## Detalles de publicación

PP 024001

## Preparing for low surface brightness science with the Vera C. Rubin Observatory: A Comparison of Observable and Simulated Intracluster Light Fractions

(1) UNSW, (2) Leiden U., (3) EPFL, (4) Durham U., (5) U. Amsterdam, (6) U. Florida, (7) IAA-CSIC, (8) Observatório Nacional-MCTI, (9) U. Munich, (10) Korea Astronomy and Space Science Institute, (11) U. Arizona, (12) IAC, (13) ULL, (14) STScI, (15) MPIA, (16) INAF Capodimonte, (17) U. Naples, (18) Liverpool John Moores U., (19) Case Western Reserve U.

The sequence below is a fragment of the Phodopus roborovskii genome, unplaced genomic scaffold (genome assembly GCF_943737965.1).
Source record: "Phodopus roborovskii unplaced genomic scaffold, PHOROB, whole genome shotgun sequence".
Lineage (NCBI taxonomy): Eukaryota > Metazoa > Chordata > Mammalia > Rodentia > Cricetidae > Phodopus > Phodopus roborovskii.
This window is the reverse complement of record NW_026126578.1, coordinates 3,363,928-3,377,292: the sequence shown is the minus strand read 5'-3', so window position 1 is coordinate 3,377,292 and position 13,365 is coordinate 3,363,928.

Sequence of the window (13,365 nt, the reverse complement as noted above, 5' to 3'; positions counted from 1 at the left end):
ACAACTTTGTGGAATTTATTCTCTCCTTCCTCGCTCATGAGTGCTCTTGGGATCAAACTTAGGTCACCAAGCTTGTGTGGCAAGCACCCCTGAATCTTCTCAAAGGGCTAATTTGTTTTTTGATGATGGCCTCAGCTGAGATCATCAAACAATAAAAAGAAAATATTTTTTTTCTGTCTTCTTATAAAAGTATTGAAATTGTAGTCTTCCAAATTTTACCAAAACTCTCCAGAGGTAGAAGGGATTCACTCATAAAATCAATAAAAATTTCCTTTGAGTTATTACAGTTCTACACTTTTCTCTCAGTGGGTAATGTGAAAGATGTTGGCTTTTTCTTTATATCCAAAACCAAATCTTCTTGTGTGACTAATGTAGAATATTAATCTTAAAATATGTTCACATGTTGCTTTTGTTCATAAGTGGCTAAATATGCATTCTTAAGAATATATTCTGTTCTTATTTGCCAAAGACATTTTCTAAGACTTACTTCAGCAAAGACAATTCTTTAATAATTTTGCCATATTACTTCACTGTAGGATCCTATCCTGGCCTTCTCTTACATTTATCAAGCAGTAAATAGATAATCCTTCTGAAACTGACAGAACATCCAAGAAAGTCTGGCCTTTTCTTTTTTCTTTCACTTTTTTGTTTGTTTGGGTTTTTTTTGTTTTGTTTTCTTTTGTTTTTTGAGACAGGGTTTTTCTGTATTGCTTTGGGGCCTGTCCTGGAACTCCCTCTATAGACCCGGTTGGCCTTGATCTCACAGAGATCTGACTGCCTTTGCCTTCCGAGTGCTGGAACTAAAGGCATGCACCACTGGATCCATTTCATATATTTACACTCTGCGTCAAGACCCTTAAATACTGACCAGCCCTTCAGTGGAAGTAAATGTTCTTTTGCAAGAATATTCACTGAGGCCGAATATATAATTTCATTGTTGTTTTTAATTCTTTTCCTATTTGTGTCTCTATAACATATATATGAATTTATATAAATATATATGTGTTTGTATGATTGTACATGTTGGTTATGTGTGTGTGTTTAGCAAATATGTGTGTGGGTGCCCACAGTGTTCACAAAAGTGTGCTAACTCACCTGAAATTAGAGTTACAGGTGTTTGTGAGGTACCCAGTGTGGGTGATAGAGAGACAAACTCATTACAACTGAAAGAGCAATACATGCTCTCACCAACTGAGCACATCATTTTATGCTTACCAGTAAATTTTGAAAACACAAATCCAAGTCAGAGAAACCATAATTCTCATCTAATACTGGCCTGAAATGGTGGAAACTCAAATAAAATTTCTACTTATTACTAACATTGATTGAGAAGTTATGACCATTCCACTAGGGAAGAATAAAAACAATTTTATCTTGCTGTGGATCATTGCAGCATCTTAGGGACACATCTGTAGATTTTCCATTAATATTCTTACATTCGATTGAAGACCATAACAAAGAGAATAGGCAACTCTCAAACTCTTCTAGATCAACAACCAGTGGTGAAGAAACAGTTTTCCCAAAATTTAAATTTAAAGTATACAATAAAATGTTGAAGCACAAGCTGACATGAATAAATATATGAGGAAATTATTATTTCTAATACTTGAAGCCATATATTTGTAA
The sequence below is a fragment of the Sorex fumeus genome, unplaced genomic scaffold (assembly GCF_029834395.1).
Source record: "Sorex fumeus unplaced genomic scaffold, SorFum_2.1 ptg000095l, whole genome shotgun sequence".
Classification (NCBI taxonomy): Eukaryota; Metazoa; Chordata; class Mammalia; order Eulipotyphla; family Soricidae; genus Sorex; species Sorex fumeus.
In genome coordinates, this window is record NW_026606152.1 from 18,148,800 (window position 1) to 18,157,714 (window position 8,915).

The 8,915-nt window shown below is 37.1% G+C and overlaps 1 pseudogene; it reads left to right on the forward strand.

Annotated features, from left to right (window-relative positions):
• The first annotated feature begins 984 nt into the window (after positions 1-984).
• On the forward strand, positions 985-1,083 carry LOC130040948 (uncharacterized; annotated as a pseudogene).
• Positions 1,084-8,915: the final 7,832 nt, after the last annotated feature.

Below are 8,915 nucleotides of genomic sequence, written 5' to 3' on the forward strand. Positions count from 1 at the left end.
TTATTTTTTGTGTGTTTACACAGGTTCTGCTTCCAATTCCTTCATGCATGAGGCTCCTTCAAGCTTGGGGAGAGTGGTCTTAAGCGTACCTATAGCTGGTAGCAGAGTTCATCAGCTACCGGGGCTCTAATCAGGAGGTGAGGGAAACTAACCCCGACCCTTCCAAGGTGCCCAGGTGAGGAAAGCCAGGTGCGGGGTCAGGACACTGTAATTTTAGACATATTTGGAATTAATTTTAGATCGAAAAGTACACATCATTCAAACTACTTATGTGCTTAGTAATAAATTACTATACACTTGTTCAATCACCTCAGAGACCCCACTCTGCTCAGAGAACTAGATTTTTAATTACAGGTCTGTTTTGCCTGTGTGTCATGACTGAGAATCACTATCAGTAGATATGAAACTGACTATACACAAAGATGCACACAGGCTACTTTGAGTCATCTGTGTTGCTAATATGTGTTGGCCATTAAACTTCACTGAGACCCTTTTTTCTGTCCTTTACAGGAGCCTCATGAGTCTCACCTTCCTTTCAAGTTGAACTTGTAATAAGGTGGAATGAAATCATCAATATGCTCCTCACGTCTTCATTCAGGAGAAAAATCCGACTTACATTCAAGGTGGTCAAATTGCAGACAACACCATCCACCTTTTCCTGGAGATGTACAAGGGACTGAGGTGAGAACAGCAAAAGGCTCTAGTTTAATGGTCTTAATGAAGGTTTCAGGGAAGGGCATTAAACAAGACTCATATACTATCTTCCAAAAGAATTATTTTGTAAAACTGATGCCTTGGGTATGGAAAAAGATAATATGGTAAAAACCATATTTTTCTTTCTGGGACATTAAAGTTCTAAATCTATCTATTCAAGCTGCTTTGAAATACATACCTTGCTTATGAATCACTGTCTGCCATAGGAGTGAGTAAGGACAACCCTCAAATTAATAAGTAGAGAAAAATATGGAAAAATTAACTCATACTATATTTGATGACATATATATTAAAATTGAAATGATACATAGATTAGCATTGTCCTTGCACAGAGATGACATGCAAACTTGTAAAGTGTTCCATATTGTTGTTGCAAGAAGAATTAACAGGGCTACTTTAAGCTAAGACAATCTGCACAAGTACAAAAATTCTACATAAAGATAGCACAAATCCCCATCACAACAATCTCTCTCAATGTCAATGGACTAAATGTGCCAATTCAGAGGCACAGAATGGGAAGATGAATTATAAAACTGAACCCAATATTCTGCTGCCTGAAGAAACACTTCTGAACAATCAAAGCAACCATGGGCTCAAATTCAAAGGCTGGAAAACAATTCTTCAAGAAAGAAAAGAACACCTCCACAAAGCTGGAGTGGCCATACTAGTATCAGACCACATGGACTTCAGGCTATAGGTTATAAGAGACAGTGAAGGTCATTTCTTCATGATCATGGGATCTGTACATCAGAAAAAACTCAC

Intracluster Light (ICL) provides an important record of the interactions galaxy clusters have undergone. However, we are limited in our understanding by our measurement methods. To address this we measure the fraction of cluster light that is held in the Brightest Cluster Galaxy and ICL (BCG+ICL fraction) and the ICL alone (ICL fraction) using observational methods (Surface Brightness Threshold-SB, Non-Parametric Measure-NP, Composite Models-CM, Multi-Galaxy Fitting-MGF) and new approaches under development (Wavelet Decomposition-WD) applied to mock images of 61 galaxy clusters (14 <log(M200c/M⊙) < 14.5) from four cosmological hydrodynamical simulations. We compare the BCG+ICL and ICL fractions from observational measures with those using simulated measures (aperture and kinematic separations). The ICL fractions measured by kinematic separation are significantly larger than observed fractions. We find the measurements are related and provide equations to estimate kinematic ICL fractions from observed fractions. The different observational techniques give consistent BCG+ICL and ICL fractions but are biased to underestimating the BCG+ICL and ICL fractions when compared with aperture simulation measures. Comparing the different methods and algorithms we find that the MGF algorithm is most consistent with the simulations, and CM and SB methods show the smallest projection effects for the BCG+ICL and ICL fractions respectively. The Ahad (CM), MGF and WD algorithms are best set up to process larger samples, however, the WD algorithm in its current form is susceptible to projection effects. We recommend that new algorithms using these methods are explored to analyse the massive samples that Rubin Observatory's Legacy Survey of Space and Time will provide.